NASA set to resume human spaceflight from U.S. soil with SpaceX launch

NASA set to resume human spaceflight from U.S. soil with SpaceX launch

SpaceX, the private rocket company of billionaire entrepreneur Elon Musk, was set to launch two Americans into orbit on Wednesday from Florida on a mission that would mark the first spaceflight of NASA astronauts from U.S. soil in nine years.

A SpaceX Falcon 9 rocket was due to lift off from the Kennedy Space Center at 4:33 p.m. ET, launching Doug Hurley and Bob Behnken on a 19-hour ride aboard the company’s newly designed Crew Dragon capsule to the International Space Station.

They were to blast off from the same launch pad used by NASA’s final space shuttle flight, piloted by Hurley, in 2011. U.S. President Donald Trump and Vice-President Mike Pence were scheduled to visit Cape Canaveral to view the launch in person.

Prospects for an on-time liftoff hinged on the weather, with forecasters late on Monday citing a 40 per cent chance that storms over eastern Florida could force a postponement. If that happens, the next launch window would be Saturday afternoon.

A successful mission would achieve NASA’s top priority, as articulated by agency chief Jim Bridenstine, of resuming launches of “American astronauts on American rockets from American soil.”

Over the past nine years, NASA astronauts have had to hitch rides into orbit aboard Russia’s Soyuz spacecraft.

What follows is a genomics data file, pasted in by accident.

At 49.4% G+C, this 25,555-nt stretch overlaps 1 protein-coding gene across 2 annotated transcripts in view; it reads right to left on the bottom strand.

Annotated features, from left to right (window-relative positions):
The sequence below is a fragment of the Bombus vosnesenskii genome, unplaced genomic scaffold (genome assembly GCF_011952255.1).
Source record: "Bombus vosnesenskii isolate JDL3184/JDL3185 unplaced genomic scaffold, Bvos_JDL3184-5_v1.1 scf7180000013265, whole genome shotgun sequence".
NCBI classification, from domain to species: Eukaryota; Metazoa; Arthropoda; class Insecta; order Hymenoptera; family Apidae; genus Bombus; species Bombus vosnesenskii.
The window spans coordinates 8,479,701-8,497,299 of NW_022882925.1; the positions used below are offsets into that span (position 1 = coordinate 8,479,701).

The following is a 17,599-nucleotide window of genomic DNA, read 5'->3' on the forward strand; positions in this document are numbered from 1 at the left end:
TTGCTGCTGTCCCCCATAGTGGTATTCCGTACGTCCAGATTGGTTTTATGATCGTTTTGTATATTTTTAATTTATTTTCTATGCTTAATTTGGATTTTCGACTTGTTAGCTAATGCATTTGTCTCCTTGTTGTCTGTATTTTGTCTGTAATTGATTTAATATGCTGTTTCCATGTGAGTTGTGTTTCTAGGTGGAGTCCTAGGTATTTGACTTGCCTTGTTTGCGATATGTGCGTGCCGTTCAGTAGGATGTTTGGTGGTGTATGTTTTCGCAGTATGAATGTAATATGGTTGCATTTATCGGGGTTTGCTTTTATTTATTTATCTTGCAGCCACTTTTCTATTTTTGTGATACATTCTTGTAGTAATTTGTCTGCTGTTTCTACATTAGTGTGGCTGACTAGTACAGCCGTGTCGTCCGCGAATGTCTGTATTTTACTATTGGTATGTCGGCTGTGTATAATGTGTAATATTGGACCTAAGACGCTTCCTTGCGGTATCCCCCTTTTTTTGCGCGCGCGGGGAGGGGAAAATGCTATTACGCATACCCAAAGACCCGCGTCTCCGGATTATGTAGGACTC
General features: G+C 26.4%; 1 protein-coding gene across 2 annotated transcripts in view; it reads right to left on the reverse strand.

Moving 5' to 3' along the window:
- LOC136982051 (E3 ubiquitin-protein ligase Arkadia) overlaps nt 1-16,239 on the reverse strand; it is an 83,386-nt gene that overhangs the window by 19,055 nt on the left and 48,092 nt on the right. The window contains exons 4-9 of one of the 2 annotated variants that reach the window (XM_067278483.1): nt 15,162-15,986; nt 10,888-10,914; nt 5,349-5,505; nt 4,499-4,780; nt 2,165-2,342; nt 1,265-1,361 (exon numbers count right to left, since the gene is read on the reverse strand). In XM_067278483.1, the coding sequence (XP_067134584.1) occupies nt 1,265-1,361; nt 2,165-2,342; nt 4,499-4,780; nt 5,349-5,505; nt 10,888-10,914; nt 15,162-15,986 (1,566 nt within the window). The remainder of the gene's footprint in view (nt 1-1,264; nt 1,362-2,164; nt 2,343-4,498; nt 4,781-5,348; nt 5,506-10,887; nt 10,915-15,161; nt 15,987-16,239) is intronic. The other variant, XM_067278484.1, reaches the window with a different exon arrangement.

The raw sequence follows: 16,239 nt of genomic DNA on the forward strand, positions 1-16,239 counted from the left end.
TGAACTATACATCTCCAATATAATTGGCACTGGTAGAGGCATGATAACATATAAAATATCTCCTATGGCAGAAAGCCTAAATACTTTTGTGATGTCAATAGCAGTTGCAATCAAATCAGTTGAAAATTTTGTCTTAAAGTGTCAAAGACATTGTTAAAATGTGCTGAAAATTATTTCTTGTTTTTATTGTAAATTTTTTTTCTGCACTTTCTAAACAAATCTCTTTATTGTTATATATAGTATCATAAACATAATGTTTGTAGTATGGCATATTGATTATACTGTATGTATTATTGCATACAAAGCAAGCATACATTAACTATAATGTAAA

For Musk, Thursday’s launch represents another milestone for the reusable rockets his company pioneered to make spaceflight less costly and more frequent. It would also mark the first time that commercially developed space vehicles — owned and operated by a private entity rather than NASA — have carried Americans into orbit.

The last time NASA launched astronauts into space aboard a brand new vehicle was 40 years ago at the start of the shuttle program.

Musk, the South African-born high-tech entrepreneur who made his fortune in Silicon Valley, is also the CEO of electric carmaker and battery manufacturer Tesla Inc.

Hurley, 53, and Behnken, 49, NASA employees under contract to fly with SpaceX, are expected to remain at the space station for several weeks, assisting a short-handed crew aboard the orbital laboratory.

Aerospace giant Boeing Co, producing its own space launch vehicles in competition with SpaceX for NASA business, is expected to launch its CST-100 Starliner vehicle with astronauts aboard for the first time next year.

Astronauts Doug Hurley, foreground, and Bob Behnken work in SpaceX’s flight simulator at the Kennedy Space Center in Cape Canaveral, Fla., as SpaceX teams in Firing Room 4 at the Kennedy Space Center and the company’s Mission Control in Hawthorne, Calif., along with NASA flight controllers in Mission Control Houston, run a full simulation of launch and docking of the Crew Dragon spacecraft on March 19, 2020. (SpaceX via Associated Press)

NASA has awarded nearly $8 billion US to SpaceX and Boeing combined for development of the rival space launch systems.

Bridenstine declared the manned SpaceX flight a “go” last week after NASA and the company convened for final engineering checks.

The Hawthorne, Calif.-based rocket company, founded by Musk in 2002 and formerly known as Space Exploration Technologies, has never previously flown humans into orbit, only cargo.

SpaceX successfully tested Crew Dragon without astronauts last year in its first orbital mission to the space station, but that vehicle was destroyed the following month during a ground test when a valve for its in-flight abort system failed, causing an explosion. The ensuing nine-month investigation ended in January.

Published at Wed, 27 May 2020 11:29:42 +0000